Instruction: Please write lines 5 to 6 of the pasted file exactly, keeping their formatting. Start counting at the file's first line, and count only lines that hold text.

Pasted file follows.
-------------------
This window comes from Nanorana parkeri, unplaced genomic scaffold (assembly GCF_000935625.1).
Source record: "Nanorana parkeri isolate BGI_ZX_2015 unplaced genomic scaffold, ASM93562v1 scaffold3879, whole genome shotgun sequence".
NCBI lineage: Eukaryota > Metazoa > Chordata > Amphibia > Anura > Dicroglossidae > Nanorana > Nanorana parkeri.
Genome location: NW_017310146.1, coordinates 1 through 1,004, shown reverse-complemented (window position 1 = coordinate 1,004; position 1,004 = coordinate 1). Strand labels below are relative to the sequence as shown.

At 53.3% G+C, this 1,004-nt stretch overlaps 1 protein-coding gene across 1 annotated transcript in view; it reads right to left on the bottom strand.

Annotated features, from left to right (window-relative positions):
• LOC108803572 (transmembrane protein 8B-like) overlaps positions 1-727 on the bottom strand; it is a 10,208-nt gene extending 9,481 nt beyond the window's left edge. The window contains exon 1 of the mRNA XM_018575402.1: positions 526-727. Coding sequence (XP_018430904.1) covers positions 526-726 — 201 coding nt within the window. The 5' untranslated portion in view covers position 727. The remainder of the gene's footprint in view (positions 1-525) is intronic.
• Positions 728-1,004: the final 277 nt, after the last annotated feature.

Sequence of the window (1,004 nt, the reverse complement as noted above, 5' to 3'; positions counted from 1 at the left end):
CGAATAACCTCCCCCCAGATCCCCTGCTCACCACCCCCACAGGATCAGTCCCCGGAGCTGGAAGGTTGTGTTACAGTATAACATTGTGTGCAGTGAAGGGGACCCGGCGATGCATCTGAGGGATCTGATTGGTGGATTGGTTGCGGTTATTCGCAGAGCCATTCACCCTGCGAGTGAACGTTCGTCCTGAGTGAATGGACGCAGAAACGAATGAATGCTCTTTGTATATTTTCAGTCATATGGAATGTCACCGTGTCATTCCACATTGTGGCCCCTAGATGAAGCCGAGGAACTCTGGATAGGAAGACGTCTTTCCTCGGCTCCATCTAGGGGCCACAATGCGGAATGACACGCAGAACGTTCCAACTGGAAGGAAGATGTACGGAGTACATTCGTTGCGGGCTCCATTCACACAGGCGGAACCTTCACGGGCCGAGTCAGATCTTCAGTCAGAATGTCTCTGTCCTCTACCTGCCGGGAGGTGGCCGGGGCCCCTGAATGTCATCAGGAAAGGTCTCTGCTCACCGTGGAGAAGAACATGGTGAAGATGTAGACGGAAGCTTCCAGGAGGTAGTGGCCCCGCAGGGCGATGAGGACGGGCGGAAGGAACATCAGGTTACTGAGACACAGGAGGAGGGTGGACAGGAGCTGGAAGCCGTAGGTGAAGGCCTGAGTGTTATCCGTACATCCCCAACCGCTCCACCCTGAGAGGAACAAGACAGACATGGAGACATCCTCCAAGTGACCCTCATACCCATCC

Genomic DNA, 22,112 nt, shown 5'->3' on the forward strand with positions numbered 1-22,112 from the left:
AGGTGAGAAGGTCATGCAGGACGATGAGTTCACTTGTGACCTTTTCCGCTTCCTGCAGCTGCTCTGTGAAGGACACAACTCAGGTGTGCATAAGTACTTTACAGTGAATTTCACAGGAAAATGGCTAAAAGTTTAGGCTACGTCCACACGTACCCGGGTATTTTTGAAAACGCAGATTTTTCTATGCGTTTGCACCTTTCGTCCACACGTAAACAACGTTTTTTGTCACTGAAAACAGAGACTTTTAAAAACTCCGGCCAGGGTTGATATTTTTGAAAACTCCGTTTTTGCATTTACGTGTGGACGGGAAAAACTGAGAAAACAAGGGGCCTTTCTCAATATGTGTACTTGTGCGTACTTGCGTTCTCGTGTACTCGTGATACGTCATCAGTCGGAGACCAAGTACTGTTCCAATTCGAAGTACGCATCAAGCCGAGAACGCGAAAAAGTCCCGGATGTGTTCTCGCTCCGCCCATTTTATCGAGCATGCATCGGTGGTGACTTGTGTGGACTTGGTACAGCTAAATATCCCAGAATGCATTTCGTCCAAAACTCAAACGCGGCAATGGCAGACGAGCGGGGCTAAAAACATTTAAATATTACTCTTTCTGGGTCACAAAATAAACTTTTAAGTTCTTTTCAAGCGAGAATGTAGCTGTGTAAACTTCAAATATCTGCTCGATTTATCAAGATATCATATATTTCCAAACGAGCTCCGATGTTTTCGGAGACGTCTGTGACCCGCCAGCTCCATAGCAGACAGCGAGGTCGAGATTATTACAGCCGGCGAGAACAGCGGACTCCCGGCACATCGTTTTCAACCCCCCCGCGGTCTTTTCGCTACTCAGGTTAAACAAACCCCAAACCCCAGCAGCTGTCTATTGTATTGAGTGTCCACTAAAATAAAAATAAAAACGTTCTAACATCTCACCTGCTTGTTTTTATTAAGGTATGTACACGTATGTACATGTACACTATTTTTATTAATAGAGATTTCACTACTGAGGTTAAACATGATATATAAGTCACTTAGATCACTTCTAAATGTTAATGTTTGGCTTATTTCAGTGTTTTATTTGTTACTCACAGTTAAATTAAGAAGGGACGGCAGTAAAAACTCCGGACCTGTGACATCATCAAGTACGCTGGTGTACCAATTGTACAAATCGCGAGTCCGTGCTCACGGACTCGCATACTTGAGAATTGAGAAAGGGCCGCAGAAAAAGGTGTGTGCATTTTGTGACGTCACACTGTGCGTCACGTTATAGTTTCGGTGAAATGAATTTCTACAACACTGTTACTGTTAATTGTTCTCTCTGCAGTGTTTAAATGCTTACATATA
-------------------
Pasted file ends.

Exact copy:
At 53.3% G+C, this 1,004-nt stretch overlaps 1 protein-coding gene across 1 annotated transcript in view; it reads right to left on the bottom strand.

Annotated features, from left to right (window-relative positions):